Scaly Friends

[dcwsb inline="true"]

Zoo InternQuest is a seven-week career exploration program for San Diego County high school juniors and seniors. Students have the unique ability opportunity to meet professionals working for the San Diego Zoo, Safari Park, and Institute for Conservation Research, learn about their jobs, and then blog about their experience online. Follow their adventures here on the Zoo’s website!

People can go their whole lives fearing reptiles and amphibians believing that they are just Godzillas in an enclosure. They have scales or slimy skin where most people would rather see fur, and aren’t exactly what you would want to take home and cuddle. Often times, it is this stigma which often leads to people not even wanting to visit the Reptile House at the Zoo. This negative reputation is exactly what reptile keeper and educator Peter Gilson wants to end.

The great part about Mr. Gilson’s job is that he gets to personally interact with the animals of the Reptile department and then share those experiences with the public. For younger generations to gain information about these creatures there is a program called Reptile Researchers. The educators leading this program for school children want to show students these animals in a more positive light. It’s a great way to have kids grow up with knowledge and respect for reptiles and amphibians.

Mr. Gilson did a great job easing the interns in to the world of reptiles by first introducing us to the Galápagos tortoises. The tortoises love attention, vegetable treats, and neck rubs. Since they are cold blooded, low temperatures make it hard for them to move, but instead of being tucked in under blankets, they spend the cold nights in a giant room that doubles as their barn. The barn is fully equipped with sun lights, heated floors and a specialized rubber coating on the walls to protect the tortoises’ shells from damage. The tortoises can also experience stress if not cared for properly. Stress levels go down by keeping them active and entertained. Every animal at the Zoo participates in different enrichment activities to keep life in captivity from getting boring. Enrichment is basically playtime that can involve treats, scents, mirrors, or anything to keep them engaged. For the tortoises, keepers will scatter lettuce or kale throughout the enclosure as a way to get them to move, and let me just say these guys are not as slow as you’d think!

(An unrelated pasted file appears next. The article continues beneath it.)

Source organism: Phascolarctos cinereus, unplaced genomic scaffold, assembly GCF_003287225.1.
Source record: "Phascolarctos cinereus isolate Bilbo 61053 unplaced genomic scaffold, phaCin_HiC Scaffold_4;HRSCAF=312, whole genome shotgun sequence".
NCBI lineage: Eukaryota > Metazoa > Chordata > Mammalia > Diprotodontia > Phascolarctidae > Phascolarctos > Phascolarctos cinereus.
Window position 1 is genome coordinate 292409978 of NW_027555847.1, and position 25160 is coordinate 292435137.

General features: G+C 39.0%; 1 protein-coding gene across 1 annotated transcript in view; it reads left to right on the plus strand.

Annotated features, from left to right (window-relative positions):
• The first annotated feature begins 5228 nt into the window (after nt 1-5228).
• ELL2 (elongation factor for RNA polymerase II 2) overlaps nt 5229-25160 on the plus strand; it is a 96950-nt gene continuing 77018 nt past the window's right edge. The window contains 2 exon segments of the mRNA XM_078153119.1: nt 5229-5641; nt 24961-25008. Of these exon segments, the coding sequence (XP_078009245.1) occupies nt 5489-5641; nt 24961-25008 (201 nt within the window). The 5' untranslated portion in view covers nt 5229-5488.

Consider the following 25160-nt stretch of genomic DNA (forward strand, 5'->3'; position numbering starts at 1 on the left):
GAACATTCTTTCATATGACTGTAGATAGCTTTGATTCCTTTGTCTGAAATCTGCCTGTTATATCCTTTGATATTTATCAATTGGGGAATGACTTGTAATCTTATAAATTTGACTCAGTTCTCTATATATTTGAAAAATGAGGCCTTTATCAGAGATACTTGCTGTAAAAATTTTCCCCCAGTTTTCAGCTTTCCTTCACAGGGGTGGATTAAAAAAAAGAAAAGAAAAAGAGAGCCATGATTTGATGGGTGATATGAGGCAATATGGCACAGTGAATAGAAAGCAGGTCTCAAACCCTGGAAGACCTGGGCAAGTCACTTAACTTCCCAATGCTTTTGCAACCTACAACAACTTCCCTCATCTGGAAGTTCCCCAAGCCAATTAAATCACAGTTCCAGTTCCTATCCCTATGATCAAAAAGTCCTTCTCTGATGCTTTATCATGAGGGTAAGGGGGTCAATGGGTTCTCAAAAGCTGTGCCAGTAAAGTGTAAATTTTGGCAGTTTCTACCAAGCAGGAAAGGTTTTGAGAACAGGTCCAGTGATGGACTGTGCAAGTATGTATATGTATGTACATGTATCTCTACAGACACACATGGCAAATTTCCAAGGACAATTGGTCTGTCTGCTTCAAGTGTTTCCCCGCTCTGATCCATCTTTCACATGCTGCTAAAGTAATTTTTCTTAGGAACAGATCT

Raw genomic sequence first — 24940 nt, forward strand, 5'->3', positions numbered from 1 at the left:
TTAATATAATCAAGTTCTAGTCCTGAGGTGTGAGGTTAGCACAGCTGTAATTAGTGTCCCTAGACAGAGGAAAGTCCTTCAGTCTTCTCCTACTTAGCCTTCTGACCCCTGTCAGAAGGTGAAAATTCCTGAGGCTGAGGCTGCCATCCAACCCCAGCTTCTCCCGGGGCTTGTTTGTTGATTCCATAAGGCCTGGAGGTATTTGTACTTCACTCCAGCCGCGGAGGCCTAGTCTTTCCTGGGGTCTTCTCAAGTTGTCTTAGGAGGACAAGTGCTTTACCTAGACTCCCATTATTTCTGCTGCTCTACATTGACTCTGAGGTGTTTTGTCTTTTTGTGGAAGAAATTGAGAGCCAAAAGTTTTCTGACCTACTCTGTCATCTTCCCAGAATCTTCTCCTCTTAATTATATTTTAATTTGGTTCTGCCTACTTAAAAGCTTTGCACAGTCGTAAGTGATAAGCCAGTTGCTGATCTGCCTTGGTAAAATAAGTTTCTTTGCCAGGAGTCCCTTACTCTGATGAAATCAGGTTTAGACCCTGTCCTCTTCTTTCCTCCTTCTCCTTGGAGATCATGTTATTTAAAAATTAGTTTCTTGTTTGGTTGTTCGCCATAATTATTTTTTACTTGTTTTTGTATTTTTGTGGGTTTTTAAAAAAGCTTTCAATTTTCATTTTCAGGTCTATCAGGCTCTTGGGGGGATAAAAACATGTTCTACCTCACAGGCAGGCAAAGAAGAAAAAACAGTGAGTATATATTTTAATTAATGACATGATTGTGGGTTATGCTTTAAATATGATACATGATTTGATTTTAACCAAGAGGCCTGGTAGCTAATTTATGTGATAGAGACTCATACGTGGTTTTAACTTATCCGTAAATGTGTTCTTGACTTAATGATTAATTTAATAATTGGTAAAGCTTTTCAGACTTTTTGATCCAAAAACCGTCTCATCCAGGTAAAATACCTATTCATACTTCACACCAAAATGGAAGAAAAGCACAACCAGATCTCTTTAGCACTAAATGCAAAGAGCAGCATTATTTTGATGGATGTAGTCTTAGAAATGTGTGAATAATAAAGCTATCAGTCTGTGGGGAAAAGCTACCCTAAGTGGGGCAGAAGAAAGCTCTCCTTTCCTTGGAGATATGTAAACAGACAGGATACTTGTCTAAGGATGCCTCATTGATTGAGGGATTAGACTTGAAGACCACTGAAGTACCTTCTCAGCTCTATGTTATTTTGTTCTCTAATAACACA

These reptiles require specialized care that the San Diego Zoo is well equipped to provide for them. This incredible care is what allows all of the reptiles and amphibians to thrive in captivity. It is especially important to know what you are doing when handling the more dangerous ones, so Mr. Gilson and his fellow reptile keepers take extra precautions. Reptile keepers each have to go through training in order to transport snakes correctly, and safely. It doesn’t happen a lot, but if there is an incident where someone is bitten they know exactly how to handle it. Just like you might have a procedure for your house if there is ever a fire or emergency, there are instructions for dealing with snake bites. On each venomous snake enclosure there is a number, so that if bitten, they can find the corresponding anti-venom and give written instructions to the doctor. Mr. Gilson put a big emphasis on the ecological value of reptiles, and the implications caused by disrupting that balance by taking reptiles illegally as a pet is irresponsible. An ecosystem is a community of living and non-living organisms that interact as a whole system. Essentially what this means is that if one species is eliminated, it could have a detrimental effect on the other organisms in the same area. So let’s just leave human involvement to the professionals.

Once I learned more about reptiles and amphibians I appreciated their value more. Each level of an ecosystem has different organisms it’s dependent on, and there isn’t one role that’s not important. Knowing all the factors that go in to caring for the reptiles at the Zoo, and getting to witness how relatable their personalities can be made me really happy to have these species around. Hopefully, exposing more people to the interesting and lovable side of reptiles and amphibians can start to break the bad stereotypes they’ve had for so long.

Claudia, Real World Team
Week One, Winter Session 2015